09/02/2010: "$625K To Fight Substance Abuse On Lopez"
By Martha Sharon and Georgeana Coo
Have you heard about the Lopez Island Prevention Coalition (LIPC)? It is a diverse group of Lopezians who are working to help prevent substance abuse, and support healthy choices for Lopez youth, and all ages. The coalition has been meeting for two years to build a collaboration of individuals, agencies, and organizations for this mission.
LIPC just joined Orcas Island Prevention Partnership, San Juan Island Prevention Coalition, and over700 other communities that have been awarded a Drug Free Communities grant. LIPC will receive $125,000 each year for five years; a total of $625,000. The grant can be renewed for another five years at the end of this cycle.
This is a big achievement for LIPC, and we would like to thank our mentor in this process: Cynthia Stark-Wickman, the coordinator of San Juan Island Prevention Coalition (SJIPC). Without her patience and guidance about the process, we would not have been able to achieve what we have been able to do in the last two years.
This program is administered by the office of National Drug Control Policy, in partnership with the Center for Substance Abuse Prevention. The idea of the coalition is to be supported by DFC grants until the group can become financially sustainable on its own.
The funds will be used to for training of members, to hire an executive coordinator, and a youth engagement facilitator; for office supplies and equipment, for activities on the island that support healthy choices for our youth, and coalition projects. Although a number of local agencies and organizations are members of the coalition, all funds from the grant will go to work and projects specific to the mission, and not to benefit the agencies.
A focus of the program is to create sustainable changes in community substance abuse patterns through environmental strategies: policy and practice changes that affect community norms about substance abuse. An example of this is already seen in policy changes which have affected tobacco use in Washington. Currently fewer than 15% of people smoke in Washington, since policies which made it more difficult for youth to access tobacco, and restricted presence of tobacco in our communities made it less convenient to light up. Research shows that children who don’t see local role models smoking, who know that adults disapprove of it, and who find it difficult to get cigarettes are less likely to smoke.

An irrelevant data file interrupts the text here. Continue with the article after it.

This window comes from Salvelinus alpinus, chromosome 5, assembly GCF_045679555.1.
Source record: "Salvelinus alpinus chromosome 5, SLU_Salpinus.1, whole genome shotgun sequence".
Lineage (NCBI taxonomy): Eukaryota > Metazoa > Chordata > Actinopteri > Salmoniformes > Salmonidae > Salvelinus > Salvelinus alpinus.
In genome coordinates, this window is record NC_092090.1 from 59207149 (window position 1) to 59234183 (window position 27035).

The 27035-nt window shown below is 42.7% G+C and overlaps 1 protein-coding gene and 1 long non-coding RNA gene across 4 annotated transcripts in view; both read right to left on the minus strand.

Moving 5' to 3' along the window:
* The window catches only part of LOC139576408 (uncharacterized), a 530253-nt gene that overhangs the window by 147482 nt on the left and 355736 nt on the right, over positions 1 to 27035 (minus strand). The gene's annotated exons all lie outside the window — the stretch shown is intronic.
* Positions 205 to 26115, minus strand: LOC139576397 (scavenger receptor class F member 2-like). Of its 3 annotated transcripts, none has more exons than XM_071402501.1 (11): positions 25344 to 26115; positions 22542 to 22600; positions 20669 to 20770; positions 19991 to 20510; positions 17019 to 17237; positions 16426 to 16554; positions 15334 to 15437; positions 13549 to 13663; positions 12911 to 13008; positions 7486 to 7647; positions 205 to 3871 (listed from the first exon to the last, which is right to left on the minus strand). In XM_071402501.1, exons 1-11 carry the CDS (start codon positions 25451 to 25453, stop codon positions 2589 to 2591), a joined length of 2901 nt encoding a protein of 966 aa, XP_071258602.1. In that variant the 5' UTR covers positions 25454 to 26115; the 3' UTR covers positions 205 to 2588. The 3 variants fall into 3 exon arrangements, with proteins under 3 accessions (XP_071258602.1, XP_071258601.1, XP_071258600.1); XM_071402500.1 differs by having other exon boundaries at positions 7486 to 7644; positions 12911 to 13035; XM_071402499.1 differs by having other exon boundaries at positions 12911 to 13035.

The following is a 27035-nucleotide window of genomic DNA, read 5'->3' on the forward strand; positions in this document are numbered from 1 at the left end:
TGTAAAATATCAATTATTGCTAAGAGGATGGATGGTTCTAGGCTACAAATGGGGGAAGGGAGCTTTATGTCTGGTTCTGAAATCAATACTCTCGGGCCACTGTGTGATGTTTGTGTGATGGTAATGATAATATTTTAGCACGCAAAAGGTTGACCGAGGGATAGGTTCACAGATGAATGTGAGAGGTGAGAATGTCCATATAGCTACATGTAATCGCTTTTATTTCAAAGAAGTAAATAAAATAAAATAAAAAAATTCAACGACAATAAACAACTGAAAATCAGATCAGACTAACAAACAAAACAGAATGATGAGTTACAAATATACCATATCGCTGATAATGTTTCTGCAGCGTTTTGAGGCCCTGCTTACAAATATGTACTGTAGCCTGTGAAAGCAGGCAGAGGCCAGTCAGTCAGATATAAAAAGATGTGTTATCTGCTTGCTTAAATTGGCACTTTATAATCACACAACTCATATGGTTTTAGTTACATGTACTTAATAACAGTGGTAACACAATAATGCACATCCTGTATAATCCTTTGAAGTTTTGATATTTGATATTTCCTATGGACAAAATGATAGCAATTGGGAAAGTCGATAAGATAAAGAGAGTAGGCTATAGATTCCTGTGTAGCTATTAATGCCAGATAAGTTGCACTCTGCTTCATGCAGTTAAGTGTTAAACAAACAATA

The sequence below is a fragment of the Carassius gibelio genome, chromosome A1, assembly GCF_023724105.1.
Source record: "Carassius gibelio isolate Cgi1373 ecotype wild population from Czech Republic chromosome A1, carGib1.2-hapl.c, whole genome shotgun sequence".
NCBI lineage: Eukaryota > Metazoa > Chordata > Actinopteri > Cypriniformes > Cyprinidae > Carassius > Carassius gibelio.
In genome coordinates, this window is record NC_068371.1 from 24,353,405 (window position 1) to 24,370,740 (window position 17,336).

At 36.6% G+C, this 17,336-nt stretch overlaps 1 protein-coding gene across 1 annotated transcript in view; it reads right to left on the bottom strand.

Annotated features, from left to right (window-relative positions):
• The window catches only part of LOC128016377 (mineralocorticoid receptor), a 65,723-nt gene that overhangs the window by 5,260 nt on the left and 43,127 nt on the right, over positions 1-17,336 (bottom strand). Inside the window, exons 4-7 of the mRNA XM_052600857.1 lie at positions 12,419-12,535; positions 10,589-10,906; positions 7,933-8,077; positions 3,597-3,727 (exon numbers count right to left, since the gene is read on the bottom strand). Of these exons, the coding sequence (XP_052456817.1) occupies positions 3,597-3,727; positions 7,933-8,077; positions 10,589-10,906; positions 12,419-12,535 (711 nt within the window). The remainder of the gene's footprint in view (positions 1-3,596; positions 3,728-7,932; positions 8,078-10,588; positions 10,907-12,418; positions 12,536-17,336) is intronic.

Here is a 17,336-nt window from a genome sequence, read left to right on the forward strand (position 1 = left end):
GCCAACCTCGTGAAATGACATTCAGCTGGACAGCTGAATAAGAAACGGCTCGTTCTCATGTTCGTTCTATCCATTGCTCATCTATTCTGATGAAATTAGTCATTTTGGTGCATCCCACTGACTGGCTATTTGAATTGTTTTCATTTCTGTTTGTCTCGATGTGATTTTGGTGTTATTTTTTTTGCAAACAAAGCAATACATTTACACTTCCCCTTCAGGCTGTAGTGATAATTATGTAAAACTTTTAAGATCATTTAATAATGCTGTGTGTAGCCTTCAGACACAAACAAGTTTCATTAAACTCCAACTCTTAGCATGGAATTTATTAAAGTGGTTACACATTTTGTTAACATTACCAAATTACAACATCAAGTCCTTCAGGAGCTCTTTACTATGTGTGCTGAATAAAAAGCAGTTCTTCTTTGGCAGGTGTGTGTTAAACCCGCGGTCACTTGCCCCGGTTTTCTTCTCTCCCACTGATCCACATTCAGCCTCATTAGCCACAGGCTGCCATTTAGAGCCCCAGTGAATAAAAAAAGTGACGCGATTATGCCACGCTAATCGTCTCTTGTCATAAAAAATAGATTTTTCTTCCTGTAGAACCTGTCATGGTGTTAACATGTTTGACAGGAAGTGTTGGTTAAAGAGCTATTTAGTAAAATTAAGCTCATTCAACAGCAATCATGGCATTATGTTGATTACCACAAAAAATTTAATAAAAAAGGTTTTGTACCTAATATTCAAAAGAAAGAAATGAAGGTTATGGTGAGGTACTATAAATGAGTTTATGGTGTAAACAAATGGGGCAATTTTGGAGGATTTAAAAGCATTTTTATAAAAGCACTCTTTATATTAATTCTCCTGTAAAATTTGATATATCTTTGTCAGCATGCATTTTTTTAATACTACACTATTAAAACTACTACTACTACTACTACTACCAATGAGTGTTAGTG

A local example of environmental change is the current project that San Juan, Orcas, and Lopez prevention coalitions are collaborating on with the sheriff’s office, and local pharmacies to take back unused medication. Abuse of prescription medication is now second only to marijuana use; prescription medication theft in the county has been increasing for the last few years, and overdose from misuse of these substances has increased in emergency rooms. A decreased supply of these medications for illegal use can help to prevent overdose, and/or the development of dependence on drugs in people who believe that these are safer recreational drugs because “the doctor ordered them”.
LIPC welcomes community participation; if you are interested in becoming a member, please contact me at 370.7515 or at email@example.com or Georgeana Cook at firstname.lastname@example.org.
LIPC’s youth coalition, the D.R.E.A.M. Team welcomes new members, as well;
please contact Alex Cook at 468.4934 or email@example.com.
For more information: http://www.ondcp.gov/DFC/